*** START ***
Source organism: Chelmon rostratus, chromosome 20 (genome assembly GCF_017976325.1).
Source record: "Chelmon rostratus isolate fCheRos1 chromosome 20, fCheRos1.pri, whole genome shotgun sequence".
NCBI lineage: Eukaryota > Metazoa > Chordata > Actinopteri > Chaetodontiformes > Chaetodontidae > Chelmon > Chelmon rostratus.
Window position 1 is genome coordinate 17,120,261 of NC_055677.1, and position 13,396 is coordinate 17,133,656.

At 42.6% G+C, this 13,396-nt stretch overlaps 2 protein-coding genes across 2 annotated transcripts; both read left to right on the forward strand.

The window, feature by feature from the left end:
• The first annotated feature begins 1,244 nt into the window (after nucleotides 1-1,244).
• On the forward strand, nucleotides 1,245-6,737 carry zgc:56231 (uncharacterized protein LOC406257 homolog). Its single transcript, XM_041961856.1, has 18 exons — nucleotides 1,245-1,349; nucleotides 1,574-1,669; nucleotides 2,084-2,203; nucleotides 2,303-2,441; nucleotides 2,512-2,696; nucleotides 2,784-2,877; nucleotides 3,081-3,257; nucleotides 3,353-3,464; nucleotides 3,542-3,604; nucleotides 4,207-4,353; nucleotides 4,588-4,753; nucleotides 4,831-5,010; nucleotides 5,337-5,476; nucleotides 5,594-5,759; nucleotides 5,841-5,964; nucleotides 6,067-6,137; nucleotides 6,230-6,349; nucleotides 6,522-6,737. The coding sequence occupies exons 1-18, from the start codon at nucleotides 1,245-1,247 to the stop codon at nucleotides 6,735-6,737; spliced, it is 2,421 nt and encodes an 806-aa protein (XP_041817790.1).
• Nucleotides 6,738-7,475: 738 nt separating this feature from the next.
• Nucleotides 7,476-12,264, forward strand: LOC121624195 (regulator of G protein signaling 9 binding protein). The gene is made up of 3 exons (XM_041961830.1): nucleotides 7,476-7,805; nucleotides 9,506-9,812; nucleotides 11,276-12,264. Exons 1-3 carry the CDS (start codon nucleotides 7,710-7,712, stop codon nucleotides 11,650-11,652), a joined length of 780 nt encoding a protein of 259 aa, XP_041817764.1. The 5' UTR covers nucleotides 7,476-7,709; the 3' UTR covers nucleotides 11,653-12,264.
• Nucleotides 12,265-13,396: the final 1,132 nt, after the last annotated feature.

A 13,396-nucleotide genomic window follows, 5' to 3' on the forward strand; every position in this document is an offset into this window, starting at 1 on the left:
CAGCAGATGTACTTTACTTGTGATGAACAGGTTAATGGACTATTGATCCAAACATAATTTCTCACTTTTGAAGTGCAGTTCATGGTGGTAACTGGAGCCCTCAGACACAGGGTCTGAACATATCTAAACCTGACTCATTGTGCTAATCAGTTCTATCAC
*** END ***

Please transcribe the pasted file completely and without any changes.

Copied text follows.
Source organism: Chelmon rostratus, chromosome 20 (genome assembly GCF_017976325.1).
Source record: "Chelmon rostratus isolate fCheRos1 chromosome 20, fCheRos1.pri, whole genome shotgun sequence".
NCBI lineage: Eukaryota > Metazoa > Chordata > Actinopteri > Chaetodontiformes > Chaetodontidae > Chelmon > Chelmon rostratus.
Window position 1 is genome coordinate 17,120,261 of NC_055677.1, and position 13,396 is coordinate 17,133,656.

At 42.6% G+C, this 13,396-nt stretch overlaps 2 protein-coding genes across 2 annotated transcripts; both read left to right on the forward strand.

The window, feature by feature from the left end:
• The first annotated feature begins 1,244 nt into the window (after nucleotides 1-1,244).
• On the forward strand, nucleotides 1,245-6,737 carry zgc:56231 (uncharacterized protein LOC406257 homolog). Its single transcript, XM_041961856.1, has 18 exons — nucleotides 1,245-1,349; nucleotides 1,574-1,669; nucleotides 2,084-2,203; nucleotides 2,303-2,441; nucleotides 2,512-2,696; nucleotides 2,784-2,877; nucleotides 3,081-3,257; nucleotides 3,353-3,464; nucleotides 3,542-3,604; nucleotides 4,207-4,353; nucleotides 4,588-4,753; nucleotides 4,831-5,010; nucleotides 5,337-5,476; nucleotides 5,594-5,759; nucleotides 5,841-5,964; nucleotides 6,067-6,137; nucleotides 6,230-6,349; nucleotides 6,522-6,737. The coding sequence occupies exons 1-18, from the start codon at nucleotides 1,245-1,247 to the stop codon at nucleotides 6,735-6,737; spliced, it is 2,421 nt and encodes an 806-aa protein (XP_041817790.1).
• Nucleotides 6,738-7,475: 738 nt separating this feature from the next.
• Nucleotides 7,476-12,264, forward strand: LOC121624195 (regulator of G protein signaling 9 binding protein). The gene is made up of 3 exons (XM_041961830.1): nucleotides 7,476-7,805; nucleotides 9,506-9,812; nucleotides 11,276-12,264. Exons 1-3 carry the CDS (start codon nucleotides 7,710-7,712, stop codon nucleotides 11,650-11,652), a joined length of 780 nt encoding a protein of 259 aa, XP_041817764.1. The 5' UTR covers nucleotides 7,476-7,709; the 3' UTR covers nucleotides 11,653-12,264.
• Nucleotides 12,265-13,396: the final 1,132 nt, after the last annotated feature.

A 13,396-nucleotide genomic window follows, 5' to 3' on the forward strand; every position in this document is an offset into this window, starting at 1 on the left:
CAGCAGATGTACTTTACTTGTGATGAACAGGTTAATGGACTATTGATCCAAACATAATTTCTCACTTTTGAAGTGCAGTTCATGGTGGTAACTGGAGCCCTCAGACACAGGGTCTGAACATATCTAAACCTGACTCATTGTGCTAATCAGTTCTATCAC